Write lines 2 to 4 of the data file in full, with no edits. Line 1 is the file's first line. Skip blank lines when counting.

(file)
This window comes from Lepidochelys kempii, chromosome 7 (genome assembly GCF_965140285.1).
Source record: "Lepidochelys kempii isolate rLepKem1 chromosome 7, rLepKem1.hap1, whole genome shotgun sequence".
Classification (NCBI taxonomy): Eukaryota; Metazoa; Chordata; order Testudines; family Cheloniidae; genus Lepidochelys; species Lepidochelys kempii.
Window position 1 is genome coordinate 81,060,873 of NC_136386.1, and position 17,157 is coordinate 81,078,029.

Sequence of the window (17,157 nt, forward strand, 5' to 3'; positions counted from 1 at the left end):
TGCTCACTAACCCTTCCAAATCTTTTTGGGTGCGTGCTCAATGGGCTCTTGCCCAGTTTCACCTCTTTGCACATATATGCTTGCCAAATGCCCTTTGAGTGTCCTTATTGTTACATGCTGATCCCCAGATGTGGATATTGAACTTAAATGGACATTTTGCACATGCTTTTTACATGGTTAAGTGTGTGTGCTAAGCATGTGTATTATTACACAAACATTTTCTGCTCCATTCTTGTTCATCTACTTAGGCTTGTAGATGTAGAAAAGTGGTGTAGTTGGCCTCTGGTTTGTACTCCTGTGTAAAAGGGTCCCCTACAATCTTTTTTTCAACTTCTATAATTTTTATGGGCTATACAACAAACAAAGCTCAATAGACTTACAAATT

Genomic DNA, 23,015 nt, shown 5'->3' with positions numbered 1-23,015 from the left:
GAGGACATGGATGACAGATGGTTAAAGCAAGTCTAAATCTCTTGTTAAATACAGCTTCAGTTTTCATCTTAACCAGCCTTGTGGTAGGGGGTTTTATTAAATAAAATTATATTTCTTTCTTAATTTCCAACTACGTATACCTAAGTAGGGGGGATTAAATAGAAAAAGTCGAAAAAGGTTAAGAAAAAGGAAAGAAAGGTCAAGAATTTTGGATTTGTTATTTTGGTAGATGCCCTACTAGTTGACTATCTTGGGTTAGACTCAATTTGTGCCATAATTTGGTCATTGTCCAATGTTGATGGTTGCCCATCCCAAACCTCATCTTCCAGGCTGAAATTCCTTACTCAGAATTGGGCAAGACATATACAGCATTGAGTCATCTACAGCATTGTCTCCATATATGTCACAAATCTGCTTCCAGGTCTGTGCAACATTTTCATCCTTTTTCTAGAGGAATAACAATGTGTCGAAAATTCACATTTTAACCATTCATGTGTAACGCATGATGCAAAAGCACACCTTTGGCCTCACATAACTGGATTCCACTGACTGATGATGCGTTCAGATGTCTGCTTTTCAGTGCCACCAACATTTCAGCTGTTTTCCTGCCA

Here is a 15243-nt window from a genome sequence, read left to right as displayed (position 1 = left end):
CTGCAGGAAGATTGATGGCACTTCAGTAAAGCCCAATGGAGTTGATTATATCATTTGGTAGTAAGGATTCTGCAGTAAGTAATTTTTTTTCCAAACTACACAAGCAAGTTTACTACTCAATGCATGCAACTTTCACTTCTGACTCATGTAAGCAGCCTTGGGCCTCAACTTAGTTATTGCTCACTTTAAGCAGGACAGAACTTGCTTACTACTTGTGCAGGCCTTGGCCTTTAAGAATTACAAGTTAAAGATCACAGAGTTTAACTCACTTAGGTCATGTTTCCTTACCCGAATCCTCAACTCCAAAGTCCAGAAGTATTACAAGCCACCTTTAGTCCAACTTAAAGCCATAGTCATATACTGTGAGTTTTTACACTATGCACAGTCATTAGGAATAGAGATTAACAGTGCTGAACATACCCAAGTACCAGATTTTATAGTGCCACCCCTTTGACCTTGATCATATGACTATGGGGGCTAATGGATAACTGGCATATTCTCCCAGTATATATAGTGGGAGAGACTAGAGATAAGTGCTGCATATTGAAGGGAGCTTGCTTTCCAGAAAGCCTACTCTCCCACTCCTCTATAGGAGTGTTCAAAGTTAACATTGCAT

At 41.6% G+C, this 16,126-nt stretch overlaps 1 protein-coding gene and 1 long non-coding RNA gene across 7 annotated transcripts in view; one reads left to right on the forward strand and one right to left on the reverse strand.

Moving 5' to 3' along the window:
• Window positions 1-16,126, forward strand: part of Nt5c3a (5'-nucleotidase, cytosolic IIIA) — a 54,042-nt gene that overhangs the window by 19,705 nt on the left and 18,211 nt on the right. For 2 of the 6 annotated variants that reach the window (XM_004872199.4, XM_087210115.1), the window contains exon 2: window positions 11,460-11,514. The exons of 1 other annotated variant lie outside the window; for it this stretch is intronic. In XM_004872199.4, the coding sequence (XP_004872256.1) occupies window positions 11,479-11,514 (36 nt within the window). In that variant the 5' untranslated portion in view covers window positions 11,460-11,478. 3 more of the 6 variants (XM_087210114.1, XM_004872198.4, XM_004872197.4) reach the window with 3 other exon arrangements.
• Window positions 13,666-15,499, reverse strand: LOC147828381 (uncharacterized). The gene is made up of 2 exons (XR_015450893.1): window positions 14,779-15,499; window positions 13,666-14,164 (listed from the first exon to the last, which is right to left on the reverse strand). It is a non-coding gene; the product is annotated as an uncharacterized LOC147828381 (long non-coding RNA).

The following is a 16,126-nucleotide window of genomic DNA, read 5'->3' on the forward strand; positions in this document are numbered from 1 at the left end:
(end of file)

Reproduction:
Source record: "Lepidochelys kempii isolate rLepKem1 chromosome 7, rLepKem1.hap1, whole genome shotgun sequence".
Classification (NCBI taxonomy): Eukaryota; Metazoa; Chordata; order Testudines; family Cheloniidae; genus Lepidochelys; species Lepidochelys kempii.
Window position 1 is genome coordinate 81,060,873 of NC_136386.1, and position 17,157 is coordinate 81,078,029.